2017 Ford F-250 Super Duty Platinum Crew Cab 4X4
Class: Large Pickup Truck
Miles driven: 166
Fuel used: 12.8 gallons
Real-world fuel economy: 13.0 mpg
Driving mix: 65% city, 35% highway
EPA-estimated fuel economy: N/A
Base price: $62,110 (not including $1195 destination charge)
|CG Report Card|
|Big & Tall comfort ratings are for front seats only. "Big" rating based on male tester weighing approximately 350 pounds, "Tall" rating based on 6'6"-tall male tester.|
|Room and Comfort||A|
|Power and Performance||A|
|Fit and Finish||B+|
|Report-card grades are derived from a consensus of test-driver evaluations. All grades are versus other vehicles in the same class. Value grade is for specific trim level evaluated, and may not reflect Consumer Guide's impressions of the entire model lineup.|
|Big & Tall Comfort|
Options on test vehicle: Power Stroke diesel engine ($8595), 3.55 electronic locking rear axle ($390), 5th-wheel hitch prep package ($370), trailer camera with tire-pressure monitoring system ($725), upfitter accessory switches ($165), rear inflatable seat belts ($185), spray-in bedliner ($495), Platinum Ultimate Package ($2785)
Price as tested: $77,015
The great: Cavernous interior, impressive towing and hauling capacities
The good: Surprisingly easy to drive for the size
The not so good: Steep prices, fuel economy
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Ford’s ever-popular F-150 pickup trucks get a number of updates for 2018, but their heavy-duty Super Duty siblings (F-250, F-350, and F-450) mostly stand pat for the model year. So, our test of this 2017 Platinum Crew Cab 4×4 holds true for 2018 as well.
Platinum is the penultimate trim level of the F-250 line. It’s restricted to crew-cab models only, and includes such standard features as 20-inch alloy wheels, keyless entry and starting, leather upholstery, heated/cooled front seats, adaptive steering, Sync 3 touchscreen infotainment system with voice-activated navigation, and heated power-folding rear-view mirrors with integrated turn signals. Our tester was further optioned up with the Platinum Ultimate package, which includes a twin-panel power sunroof, lane-keep alert, adaptive cruise control, and a trailer-tow camera.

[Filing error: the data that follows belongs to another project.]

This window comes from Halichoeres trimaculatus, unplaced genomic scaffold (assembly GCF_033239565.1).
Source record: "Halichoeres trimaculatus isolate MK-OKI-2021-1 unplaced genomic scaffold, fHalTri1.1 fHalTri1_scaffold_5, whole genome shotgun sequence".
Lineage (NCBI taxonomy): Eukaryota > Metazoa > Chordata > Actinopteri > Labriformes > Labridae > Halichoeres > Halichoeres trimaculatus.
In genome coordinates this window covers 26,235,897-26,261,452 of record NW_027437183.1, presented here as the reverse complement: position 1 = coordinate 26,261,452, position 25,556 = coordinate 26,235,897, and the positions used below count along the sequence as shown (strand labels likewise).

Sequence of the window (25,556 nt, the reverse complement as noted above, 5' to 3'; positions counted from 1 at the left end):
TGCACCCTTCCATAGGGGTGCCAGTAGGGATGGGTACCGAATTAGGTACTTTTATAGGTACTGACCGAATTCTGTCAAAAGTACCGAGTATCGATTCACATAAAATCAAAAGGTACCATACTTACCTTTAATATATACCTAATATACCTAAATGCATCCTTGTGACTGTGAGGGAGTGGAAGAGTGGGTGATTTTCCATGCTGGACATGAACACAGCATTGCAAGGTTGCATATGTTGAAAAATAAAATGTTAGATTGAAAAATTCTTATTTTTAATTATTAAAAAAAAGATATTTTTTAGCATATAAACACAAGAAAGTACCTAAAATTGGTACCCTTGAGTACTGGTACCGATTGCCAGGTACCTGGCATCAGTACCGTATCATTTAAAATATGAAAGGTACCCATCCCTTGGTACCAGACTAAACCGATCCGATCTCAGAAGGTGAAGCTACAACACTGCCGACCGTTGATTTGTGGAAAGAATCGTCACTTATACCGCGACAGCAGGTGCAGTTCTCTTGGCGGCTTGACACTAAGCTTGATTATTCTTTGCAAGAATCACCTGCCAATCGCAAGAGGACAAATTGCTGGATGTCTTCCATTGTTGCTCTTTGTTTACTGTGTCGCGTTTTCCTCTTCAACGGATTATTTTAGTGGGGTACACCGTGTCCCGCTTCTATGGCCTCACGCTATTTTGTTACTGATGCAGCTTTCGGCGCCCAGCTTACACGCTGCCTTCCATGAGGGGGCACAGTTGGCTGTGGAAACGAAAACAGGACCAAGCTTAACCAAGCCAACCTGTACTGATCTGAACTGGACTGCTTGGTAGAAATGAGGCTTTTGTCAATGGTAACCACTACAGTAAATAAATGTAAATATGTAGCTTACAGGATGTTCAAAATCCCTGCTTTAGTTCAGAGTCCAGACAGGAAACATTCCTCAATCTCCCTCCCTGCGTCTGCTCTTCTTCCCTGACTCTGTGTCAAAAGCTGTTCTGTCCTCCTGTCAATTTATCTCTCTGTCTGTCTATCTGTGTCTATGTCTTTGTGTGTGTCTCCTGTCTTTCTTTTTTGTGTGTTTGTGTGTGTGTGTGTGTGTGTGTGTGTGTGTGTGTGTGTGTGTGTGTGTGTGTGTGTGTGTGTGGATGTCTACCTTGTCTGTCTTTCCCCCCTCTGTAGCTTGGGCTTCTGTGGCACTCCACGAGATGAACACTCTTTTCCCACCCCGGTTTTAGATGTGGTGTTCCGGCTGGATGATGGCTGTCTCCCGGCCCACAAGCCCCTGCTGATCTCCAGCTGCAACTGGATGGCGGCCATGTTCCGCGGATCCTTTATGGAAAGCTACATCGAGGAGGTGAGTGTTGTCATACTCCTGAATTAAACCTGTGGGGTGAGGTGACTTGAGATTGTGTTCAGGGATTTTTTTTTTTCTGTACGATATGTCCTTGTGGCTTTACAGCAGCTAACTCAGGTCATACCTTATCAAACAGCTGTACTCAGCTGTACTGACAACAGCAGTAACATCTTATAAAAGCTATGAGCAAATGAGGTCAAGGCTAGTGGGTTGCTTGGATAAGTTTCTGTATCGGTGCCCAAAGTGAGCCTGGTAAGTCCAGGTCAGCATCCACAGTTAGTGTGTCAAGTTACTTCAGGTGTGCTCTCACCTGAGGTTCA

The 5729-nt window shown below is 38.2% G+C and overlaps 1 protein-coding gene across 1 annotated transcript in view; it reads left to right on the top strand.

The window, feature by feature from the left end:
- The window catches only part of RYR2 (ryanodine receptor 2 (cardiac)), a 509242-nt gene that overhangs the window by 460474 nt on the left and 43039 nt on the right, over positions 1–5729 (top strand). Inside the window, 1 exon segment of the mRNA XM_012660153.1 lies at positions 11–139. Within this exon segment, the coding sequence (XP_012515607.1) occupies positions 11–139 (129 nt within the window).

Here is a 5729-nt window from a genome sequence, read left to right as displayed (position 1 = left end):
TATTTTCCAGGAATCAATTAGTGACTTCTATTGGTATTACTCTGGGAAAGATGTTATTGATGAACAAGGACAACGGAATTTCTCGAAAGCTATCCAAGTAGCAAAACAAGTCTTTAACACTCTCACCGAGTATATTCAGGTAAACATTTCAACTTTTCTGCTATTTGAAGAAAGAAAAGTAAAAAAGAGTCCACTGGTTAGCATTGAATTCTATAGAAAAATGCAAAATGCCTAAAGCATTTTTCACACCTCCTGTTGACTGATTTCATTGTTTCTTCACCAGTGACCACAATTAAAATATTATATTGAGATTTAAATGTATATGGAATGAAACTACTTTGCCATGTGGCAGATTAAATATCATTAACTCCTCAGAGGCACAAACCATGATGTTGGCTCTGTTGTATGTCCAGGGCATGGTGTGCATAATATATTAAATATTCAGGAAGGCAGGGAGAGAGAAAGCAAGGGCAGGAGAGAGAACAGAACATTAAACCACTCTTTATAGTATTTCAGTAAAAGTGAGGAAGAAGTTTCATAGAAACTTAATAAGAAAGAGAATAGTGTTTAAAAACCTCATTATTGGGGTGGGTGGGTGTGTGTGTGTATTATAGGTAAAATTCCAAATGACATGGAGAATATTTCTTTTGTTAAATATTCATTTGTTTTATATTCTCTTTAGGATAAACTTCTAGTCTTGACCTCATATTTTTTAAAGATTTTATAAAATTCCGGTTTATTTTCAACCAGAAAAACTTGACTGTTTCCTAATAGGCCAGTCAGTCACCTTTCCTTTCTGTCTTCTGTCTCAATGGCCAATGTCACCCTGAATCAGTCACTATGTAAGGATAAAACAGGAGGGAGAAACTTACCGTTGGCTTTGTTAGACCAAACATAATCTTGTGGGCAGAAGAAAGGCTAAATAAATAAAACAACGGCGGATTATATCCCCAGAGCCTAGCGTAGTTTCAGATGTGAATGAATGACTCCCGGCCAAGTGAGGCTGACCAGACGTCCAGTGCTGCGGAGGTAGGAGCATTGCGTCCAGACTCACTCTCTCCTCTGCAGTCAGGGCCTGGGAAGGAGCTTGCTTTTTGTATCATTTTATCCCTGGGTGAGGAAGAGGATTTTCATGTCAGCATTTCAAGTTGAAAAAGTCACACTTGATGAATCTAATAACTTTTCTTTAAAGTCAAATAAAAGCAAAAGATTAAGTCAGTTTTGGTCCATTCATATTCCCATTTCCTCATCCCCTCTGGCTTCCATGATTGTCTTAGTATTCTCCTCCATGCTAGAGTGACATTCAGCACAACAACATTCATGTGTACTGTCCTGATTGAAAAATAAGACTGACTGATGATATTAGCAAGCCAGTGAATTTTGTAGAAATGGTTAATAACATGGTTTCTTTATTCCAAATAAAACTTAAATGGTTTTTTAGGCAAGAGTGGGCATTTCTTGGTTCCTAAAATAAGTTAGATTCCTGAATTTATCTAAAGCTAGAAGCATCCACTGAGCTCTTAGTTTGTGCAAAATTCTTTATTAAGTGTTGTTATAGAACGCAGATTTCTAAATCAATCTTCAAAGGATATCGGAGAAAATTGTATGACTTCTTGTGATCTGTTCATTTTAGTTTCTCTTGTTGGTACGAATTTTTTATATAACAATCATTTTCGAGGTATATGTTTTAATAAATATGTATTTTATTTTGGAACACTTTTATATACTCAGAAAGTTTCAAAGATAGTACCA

Test Drive: 2017 Ford F-350 Super Duty Lariat Crew Cab
The biggest line item on the options list was the 6.7-liter Power Stroke diesel engine… it adds an eye-opening $8595 to the bottom line. That’s in step with pricing of rival GM and Ram heavy-duty diesel engines, but still a spendy option, even on a vehicle with a base price of $62,110. With the diesel engine comes impressive hauling and towing capabilities, however. When configured like our test vehicle, the F-250 Crew Cab Power Stroke 4×4 can tow up to 17,500 pounds with a conventional trailer and 14,700 pounds with a fifth-wheel/gooseneck trailer. Maximum payload is 3450 pounds.
The F-250 Crew Cab is a substantial truck—it’s no mischievous nymph in parking lots—but it’s still considerably easier to maneuver in traffic than the F-350 Super Duty “dually” Consumer Guide® drove earlier in the year. Compared to that big dog, it’s also a smaller and lighter package for the impressive power of the Power Stroke diesel (440 horsepower and 925 lb-ft of torque).
What’s remarkable about these latest gigantic pickups is just how tractable and easy to drive they are for their colossal size. The standard adaptive steering system can increase the steering ratio by up to 30 percent in close-quarters, low-speed conditions, which makes the F-250 significantly easier to maneuver in a tight parking lot.
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Curiously, overall mpg after 165 CG test miles (all in rear-wheel-drive mode) was 13.0—which wasn’t quite as good as we got with the F-350 Super Duty.
Our testers griped about the lack of a dead pedal for the driver’s left foot (the 2018 F-150 has one) and the somewhat jumpy empty-bed ride with the leaf-spring rear suspension, but gave high marks to the luxury-grade interior materials standard in Platinum and the very roomy cab with genuine 5-adult space. The interior is cargo-versatile as well; there are lots of thoughtfully placed pockets, cubbies, and bins, and the rear-seat cushion flips up to create a handy flat-floor storage space in the rear-seat area.
A Ford Super Duty pickup is more vehicle than the average new-vehicle shopper—even the average new-pickup shopper—will ever need. Its price tag is formidable, particularly in high-end trim, but it offers an impressive level of all-around refinement and luxury in addition to its heavy-duty credentials.
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